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Tags: National Debt | Paul Ryan | funding | roe | schumer

President Embraces Gift of Life Confounding Critics

President Embraces Gift of Life Confounding Critics
On Friday, Jan. 19, 2018, President Trump spoke to March for Life participants from the Rose Garden of the White House in Washington, D.C. (Evan Vucci/AP)

By    |   Monday, 22 January 2018 12:05 PM

It's been one year since the beginning of the presidency of Donald J. Trump. His detractors are still baffled. How could a man with no experience in government, who had experienced both dramatic business successes and failures, and who was, essentially, a reality TV star, been elected president of the most powerful country on Earth?

For those supporting him, it was no surprise, since the things Mr. Trump ran on: restoring the rule of law and the sovereignty of the people, reducing the influence of the Leviathan federal government, controlling immigration, and rolling back excessive regulation and taxation — reversing almost everything the Obama administration had done and Mrs. Clinton promised to continue — were things appealing to the majority of Americans in most of the nation.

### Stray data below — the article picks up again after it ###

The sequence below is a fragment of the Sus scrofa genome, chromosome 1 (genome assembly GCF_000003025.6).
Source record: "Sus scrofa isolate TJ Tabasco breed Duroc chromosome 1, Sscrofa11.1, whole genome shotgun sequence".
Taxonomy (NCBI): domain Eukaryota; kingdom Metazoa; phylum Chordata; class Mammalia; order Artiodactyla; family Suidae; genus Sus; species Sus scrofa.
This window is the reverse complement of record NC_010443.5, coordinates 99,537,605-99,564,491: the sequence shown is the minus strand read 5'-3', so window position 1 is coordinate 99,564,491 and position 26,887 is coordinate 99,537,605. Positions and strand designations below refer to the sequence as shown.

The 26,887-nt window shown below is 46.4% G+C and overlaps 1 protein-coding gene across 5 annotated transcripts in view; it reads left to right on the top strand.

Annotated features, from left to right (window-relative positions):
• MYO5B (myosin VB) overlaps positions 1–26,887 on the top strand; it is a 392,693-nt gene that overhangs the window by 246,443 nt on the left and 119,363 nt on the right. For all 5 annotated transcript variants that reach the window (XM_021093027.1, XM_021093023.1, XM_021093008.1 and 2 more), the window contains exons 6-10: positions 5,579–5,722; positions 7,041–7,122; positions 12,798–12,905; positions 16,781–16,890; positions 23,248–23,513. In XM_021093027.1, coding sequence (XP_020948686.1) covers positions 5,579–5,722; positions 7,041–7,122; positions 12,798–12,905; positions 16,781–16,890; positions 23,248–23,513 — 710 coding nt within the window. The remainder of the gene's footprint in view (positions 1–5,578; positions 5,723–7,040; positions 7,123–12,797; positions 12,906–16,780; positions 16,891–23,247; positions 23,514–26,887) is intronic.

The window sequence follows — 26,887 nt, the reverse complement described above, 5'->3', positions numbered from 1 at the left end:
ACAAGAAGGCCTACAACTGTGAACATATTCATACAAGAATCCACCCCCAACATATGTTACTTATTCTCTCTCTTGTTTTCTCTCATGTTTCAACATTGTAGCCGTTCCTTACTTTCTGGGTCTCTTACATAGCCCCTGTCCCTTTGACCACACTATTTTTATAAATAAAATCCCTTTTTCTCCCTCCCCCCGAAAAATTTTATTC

We were reminded of one more aspect of Mr. Trump’s appeal on Jan. 19. This time at an event almost lost sight of because of the brouhaha over the government shutdown.

These were the remarks Mr. Trump delivered at the annual March for Life, when he addressed the crowd estimated at more than 100,000 who turned out in the annual exercise to protest the Supreme Court’s questionable decision in Roe v. Wade, 410 U.S. 113.

In that case, in 1973, seven justices somehow found within the Constitution a right to terminate pregnancies before fetal viability, and, indeed, in subsequent decisions, virtually at any time before birth. To this date, there is no constitutional theorist who can explain that this right was anything but an act of judicial legislation. It was a decision not authorized, much less required, by the Constitution.

The marchers, realizing this, and believing that instead of allowing a right to terminate pregnancies, the Constitution ought more properly to be read as protecting fetal life (as the Constitution protects all human life) believe that it is important to demonstrate their support for the notion that all human life is sacred and ought to be cherished.

President Donald Trump has not always held to those beliefs, but by the time he ran for the presidency he had become an advocate of right to life. This past Friday he became the first sitting president to televise a message live from the Oval Office, in support of the marchers. In a remarkable speech, Mr. Trump reaffirmed the beliefs that may well have significantly factored into his victory of November, 2016.

The president clearly declared, "The March for Life is a movement born out of love . . . and you love every child born and unborn, because you believe that every life is sacred, that every child is a precious gift from God."